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I’ve waited 28 years for my hometown Eagles to win a Super Bowl. And let me tell you that when it finally happened after a lifetime of disappointment and heartache, it was well worth the wait.
Sunday’s 41-33 victory over the New England Patriots in Super Bowl LII was cathartic in a number of ways. Most importantly, it broke a 58-year stretch without a football championship in Philadelphia and gave the city its first-ever Super Bowl victory. But it also served as revenge for a heartbreaking 24-21 loss to the Patriots in Super Bowl XXXIX 13 years ago and vindication after nearly every national analyst picked against them in the rematch.
Admittedly, I didn’t have a ton of confidence when about a month ago I booked a flight from Seattle back home to Philadelphia for Super Bowl weekend, but I knew I needed to be in the city just in case this was the year the Eagles finally did it. And even when the Birds punched their ticket to Minneapolis with a 38-7 statement victory over the Vikings, I still had a hard time believing that it would be Nick Foles who would unseat Tom Brady and the Patriots and deliver Philly to the promised land.
When my plane landed in Philadelphia on Friday morning, I was greeted by two “E-A-G-L-E-S” chants and an exuberant rendition of “Fly Eagles Fly” before I’d even left the terminal. The energy in the city was electric all weekend long, but after the final whistle was blown and the green and white confetti began to fly at U.S. Bank Stadium, a lifetime of pent-up emotion was let out all at once.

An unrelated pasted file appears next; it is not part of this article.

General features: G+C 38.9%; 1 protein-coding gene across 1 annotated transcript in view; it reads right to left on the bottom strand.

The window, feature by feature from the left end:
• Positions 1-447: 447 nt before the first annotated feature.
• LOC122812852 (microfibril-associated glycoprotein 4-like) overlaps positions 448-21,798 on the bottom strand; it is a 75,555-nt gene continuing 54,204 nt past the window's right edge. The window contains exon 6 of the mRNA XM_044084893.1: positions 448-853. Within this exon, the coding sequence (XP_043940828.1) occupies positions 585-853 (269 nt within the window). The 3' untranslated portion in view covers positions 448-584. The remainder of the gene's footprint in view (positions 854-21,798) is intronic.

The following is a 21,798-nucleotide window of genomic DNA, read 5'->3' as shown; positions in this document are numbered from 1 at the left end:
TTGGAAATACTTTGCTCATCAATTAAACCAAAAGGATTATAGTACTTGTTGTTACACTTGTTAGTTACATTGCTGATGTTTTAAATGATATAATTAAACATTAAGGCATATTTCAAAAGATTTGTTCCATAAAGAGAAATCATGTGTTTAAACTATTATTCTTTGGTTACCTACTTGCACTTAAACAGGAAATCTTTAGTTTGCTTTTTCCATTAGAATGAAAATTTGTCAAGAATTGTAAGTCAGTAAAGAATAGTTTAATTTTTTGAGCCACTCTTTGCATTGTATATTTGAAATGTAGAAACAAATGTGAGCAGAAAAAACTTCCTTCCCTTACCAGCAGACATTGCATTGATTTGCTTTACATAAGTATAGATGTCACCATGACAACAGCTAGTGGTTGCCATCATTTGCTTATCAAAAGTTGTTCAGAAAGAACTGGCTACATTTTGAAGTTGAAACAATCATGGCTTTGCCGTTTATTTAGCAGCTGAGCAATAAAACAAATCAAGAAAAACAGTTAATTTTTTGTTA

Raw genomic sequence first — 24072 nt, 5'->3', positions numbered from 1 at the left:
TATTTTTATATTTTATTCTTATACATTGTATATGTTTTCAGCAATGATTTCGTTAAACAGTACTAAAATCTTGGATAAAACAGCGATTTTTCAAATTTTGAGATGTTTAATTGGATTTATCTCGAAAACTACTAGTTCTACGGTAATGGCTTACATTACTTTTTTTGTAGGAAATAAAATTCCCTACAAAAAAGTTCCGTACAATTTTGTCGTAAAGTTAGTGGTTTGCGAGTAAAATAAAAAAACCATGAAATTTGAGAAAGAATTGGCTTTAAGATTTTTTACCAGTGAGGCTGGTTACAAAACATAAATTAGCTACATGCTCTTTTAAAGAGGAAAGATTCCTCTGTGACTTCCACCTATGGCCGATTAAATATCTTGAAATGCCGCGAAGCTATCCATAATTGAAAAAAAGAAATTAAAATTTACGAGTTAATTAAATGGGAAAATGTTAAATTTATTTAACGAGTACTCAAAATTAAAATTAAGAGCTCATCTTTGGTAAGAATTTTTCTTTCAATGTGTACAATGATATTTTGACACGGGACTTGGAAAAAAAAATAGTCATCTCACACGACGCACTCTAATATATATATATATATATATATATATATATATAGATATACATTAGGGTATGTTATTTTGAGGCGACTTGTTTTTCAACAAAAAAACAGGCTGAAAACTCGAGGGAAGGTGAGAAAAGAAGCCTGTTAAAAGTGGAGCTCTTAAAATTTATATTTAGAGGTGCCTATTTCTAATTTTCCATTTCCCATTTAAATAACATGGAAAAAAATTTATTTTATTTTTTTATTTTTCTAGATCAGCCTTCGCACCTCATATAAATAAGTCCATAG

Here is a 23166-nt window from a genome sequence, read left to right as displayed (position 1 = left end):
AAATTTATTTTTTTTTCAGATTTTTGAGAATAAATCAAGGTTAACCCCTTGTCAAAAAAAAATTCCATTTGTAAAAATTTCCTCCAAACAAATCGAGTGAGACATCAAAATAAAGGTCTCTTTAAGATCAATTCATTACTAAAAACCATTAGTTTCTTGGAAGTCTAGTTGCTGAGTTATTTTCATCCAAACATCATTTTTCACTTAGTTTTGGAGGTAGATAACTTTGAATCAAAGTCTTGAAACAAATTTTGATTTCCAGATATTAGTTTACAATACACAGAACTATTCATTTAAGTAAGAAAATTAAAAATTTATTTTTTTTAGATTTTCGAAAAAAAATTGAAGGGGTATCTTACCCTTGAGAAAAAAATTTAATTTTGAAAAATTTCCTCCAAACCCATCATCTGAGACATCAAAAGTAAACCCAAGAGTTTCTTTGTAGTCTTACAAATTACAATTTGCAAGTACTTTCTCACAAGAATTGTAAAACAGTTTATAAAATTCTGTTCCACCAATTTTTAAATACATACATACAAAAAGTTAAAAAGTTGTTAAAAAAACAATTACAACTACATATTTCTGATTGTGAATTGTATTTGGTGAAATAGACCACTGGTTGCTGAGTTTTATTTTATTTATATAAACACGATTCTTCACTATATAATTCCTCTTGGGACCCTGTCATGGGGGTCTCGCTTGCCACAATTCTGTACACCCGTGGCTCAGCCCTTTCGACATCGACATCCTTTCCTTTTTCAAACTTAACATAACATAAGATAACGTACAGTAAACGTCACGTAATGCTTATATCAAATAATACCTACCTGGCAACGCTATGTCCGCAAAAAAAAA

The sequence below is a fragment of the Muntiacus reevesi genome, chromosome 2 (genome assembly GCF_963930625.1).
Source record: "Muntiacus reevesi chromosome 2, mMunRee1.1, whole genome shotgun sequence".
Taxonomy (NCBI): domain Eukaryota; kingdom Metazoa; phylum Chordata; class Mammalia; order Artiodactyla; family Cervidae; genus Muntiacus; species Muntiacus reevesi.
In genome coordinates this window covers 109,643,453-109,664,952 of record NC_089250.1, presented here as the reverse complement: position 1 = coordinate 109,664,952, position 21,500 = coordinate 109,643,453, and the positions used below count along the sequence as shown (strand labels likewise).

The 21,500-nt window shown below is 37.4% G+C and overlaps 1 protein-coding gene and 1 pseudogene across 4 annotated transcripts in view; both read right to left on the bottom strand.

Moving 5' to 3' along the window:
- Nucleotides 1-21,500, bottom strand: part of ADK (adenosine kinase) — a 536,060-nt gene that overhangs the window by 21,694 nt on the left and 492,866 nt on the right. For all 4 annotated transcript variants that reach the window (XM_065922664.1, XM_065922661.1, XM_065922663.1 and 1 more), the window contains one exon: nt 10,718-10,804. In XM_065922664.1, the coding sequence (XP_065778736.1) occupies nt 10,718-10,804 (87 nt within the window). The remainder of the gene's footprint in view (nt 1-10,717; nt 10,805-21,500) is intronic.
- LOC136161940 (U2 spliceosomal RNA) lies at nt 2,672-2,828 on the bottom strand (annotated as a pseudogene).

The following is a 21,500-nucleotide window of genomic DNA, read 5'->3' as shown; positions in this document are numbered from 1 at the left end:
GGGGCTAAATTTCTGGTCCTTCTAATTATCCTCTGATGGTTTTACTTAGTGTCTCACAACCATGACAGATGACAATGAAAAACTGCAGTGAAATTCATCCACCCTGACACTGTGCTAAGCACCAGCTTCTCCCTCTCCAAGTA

*italian chef kiss* pic.twitter.com/GXR54zE9vb— max (@MaxOnTwitter) February 5, 2018
We started down Broad Street, tens of thousands of us joining together to march to Center City. Along the way, we sang the Eagles fight song, cursed Tom Brady and the Patriots, and bragged about the size of Nick Foles’ package.
The distant glow of bootleg fireworks grew brighter as we approached the epicenter of the madness, City Hall. When we arrived, we quickly discovered that the city had already been overtaken by mob rule. The hydraulic fluid used by city officials to grease up downtown street poles were no match for intrepid Philadelphians, who climbed them before eventually ripping them down completely and carrying them around like trophies.
And street poles weren’t the only things they climbed…
Hang this in the art museum pic.twitter.com/pO0KlF3hjg— max (@MaxOnTwitter) February 5, 2018
People were hanging out of car windows, riding on top of trash trucks, and generally disregarding the existence of the rule of law and social norms. And while some property was certainly damaged and some beer bottles were most definitely lofted into unsuspecting crowds of people, the vibe was an overwhelmingly positive one. Strangers embraced and cried in each others’ arms, police officers shared cigars with passing fans, and some dudes even made it rain with $1 bills for some reason.
MAKE IT RAIN pic.twitter.com/tOwwxV6zg6— max (@MaxOnTwitter) February 5, 2018
As the night went on, things got a little weird. A man with a didgeridoo nearly got into a shoving match with a cop after refusing to stop playing it in an area the police were attempting to clear out. I walked by a man pissing in the middle of the street, as embarrassed passers-by attempted to avoid eye contact. And a man proposed to his girlfriend, who happily accepted while clinging to a half-empty bottle of Olde English.
OMG A MAN JUST PROPOSED!!! pic.twitter.com/6cyMnifgh5— max (@MaxOnTwitter) February 5, 2018
Eventually, reinforcements arrived to break up the crowd, but fans remained on the streets well into the night.
THEYRE STILL JUMPING pic.twitter.com/K62YHcTZBS— max (@MaxOnTwitter) February 5, 2018
You thought, Miguel pic.twitter.com/g3XFEvV4bb— max (@MaxOnTwitter) February 5, 2018
It’s crazy to think that this was just the impromptu pregame before Wednesday’s Super Bowl Parade. But if Sunday night was any indication, it might just end up being the biggest and wildest championship parade in American sports history. Pray for Philadelphia and the safety of its remaining street poles.